It is always easier and more cost effective to retain a business already in your community than to recruit a new business from outside. Utilizing an existing organization, like a chamber or business association, or starting a Business Assistance Team is a good way to retain or expand local businesses and a great way to create local jobs. A business retention and expansion program or a Business Assistance Team utilizes local volunteers to connect businesses to resources that can help with planning, marketing, financing, and other needs required for entrepreneurial success.

Best Practice #4

  • Helping Start New Businesses in Your Community

    Every community has people with great ideas but they often lack the resources and training to get a business started. Connecting these individuals to resources or programs is a great way to grow your local economy by helping entrepreneurs start home-based businesses. Selling products or crafts and providing services creates jobs and supports the local economy.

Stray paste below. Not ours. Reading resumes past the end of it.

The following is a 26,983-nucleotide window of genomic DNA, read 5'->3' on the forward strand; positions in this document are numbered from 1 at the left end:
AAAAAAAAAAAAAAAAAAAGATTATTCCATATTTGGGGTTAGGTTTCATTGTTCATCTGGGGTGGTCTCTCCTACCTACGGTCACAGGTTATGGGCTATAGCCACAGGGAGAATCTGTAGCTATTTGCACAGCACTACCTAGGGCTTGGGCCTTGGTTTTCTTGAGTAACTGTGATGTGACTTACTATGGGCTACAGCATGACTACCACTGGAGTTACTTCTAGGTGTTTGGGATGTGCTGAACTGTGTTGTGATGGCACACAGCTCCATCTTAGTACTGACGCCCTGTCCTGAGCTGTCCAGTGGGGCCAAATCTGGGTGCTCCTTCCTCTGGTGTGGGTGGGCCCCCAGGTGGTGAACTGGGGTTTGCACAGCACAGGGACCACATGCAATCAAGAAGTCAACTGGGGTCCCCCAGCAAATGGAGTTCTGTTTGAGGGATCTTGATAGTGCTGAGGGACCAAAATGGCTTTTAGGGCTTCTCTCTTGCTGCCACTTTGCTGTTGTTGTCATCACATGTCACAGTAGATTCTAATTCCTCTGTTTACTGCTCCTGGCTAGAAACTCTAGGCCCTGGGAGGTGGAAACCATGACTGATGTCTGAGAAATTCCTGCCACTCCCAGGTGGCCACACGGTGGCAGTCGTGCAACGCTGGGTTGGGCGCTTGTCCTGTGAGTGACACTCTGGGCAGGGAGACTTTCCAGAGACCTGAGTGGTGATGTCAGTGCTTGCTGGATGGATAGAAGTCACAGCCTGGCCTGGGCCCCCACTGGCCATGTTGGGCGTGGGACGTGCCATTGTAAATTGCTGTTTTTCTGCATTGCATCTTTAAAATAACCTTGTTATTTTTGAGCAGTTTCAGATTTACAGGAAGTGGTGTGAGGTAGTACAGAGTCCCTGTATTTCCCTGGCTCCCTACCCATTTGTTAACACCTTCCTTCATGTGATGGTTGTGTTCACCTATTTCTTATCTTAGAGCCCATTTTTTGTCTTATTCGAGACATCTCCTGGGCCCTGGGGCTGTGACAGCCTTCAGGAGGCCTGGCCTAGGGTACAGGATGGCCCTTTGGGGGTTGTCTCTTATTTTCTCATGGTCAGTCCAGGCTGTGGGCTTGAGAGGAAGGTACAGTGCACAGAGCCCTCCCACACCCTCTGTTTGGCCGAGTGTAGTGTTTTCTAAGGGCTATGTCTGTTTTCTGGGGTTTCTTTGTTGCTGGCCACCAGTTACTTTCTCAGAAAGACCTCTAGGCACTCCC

Best Practice #5

  • Implementing a Downtown Revitalization Program

    A healthy and vibrant downtown boosts the economic health and quality of life in a community. Specifically, a healthy downtown creates jobs, incubates small businesses, reduces sprawl, retains a community’s heritage, and is a symbol of community pride and history. There are many approaches to downtown revitalization, including the Main Street Approach which was developed by the National Trust for Historic Preservation and focuses on four areas: Organization, Promotion, Design, and Economic Restructuring. Most rural Northwest communities expanded from a historic, small downtown core. In many towns, Main Street is still the heart and soul of the community. Many Chambers of Commerce, cities, and Community Development Corporations have a downtown revitalization program.